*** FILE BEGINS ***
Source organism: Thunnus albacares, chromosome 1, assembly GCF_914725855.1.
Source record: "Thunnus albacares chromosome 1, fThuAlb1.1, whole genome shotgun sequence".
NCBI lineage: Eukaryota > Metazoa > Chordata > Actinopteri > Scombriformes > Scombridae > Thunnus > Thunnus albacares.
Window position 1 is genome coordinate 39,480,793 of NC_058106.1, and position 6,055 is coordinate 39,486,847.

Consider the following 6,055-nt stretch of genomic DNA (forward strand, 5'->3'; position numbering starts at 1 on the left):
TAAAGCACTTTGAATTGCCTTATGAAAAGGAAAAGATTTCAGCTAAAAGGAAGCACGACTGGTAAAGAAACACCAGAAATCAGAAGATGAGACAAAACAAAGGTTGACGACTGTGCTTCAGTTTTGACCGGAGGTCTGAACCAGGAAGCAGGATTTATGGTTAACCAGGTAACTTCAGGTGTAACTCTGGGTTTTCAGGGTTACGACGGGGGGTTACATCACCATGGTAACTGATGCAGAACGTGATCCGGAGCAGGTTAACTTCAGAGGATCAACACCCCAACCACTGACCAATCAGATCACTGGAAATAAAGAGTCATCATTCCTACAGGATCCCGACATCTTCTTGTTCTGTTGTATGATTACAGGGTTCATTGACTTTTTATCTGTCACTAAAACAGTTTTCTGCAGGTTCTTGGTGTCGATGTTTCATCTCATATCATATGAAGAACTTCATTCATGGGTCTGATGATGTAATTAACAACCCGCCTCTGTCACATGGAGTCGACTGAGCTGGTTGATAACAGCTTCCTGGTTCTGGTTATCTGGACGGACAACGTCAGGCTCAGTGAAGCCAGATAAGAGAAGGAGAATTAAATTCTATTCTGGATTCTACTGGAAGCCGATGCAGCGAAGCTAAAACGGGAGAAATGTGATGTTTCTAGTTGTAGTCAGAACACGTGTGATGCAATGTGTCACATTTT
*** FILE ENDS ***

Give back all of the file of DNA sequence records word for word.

Source organism: Thunnus albacares, chromosome 1, assembly GCF_914725855.1.
Source record: "Thunnus albacares chromosome 1, fThuAlb1.1, whole genome shotgun sequence".
NCBI lineage: Eukaryota > Metazoa > Chordata > Actinopteri > Scombriformes > Scombridae > Thunnus > Thunnus albacares.
Window position 1 is genome coordinate 39,480,793 of NC_058106.1, and position 6,055 is coordinate 39,486,847.

Consider the following 6,055-nt stretch of genomic DNA (forward strand, 5'->3'; position numbering starts at 1 on the left):
TAAAGCACTTTGAATTGCCTTATGAAAAGGAAAAGATTTCAGCTAAAAGGAAGCACGACTGGTAAAGAAACACCAGAAATCAGAAGATGAGACAAAACAAAGGTTGACGACTGTGCTTCAGTTTTGACCGGAGGTCTGAACCAGGAAGCAGGATTTATGGTTAACCAGGTAACTTCAGGTGTAACTCTGGGTTTTCAGGGTTACGACGGGGGGTTACATCACCATGGTAACTGATGCAGAACGTGATCCGGAGCAGGTTAACTTCAGAGGATCAACACCCCAACCACTGACCAATCAGATCACTGGAAATAAAGAGTCATCATTCCTACAGGATCCCGACATCTTCTTGTTCTGTTGTATGATTACAGGGTTCATTGACTTTTTATCTGTCACTAAAACAGTTTTCTGCAGGTTCTTGGTGTCGATGTTTCATCTCATATCATATGAAGAACTTCATTCATGGGTCTGATGATGTAATTAACAACCCGCCTCTGTCACATGGAGTCGACTGAGCTGGTTGATAACAGCTTCCTGGTTCTGGTTATCTGGACGGACAACGTCAGGCTCAGTGAAGCCAGATAAGAGAAGGAGAATTAAATTCTATTCTGGATTCTACTGGAAGCCGATGCAGCGAAGCTAAAACGGGAGAAATGTGATGTTTCTAGTTGTAGTCAGAACACGTGTGATGCAATGTGTCACATTTT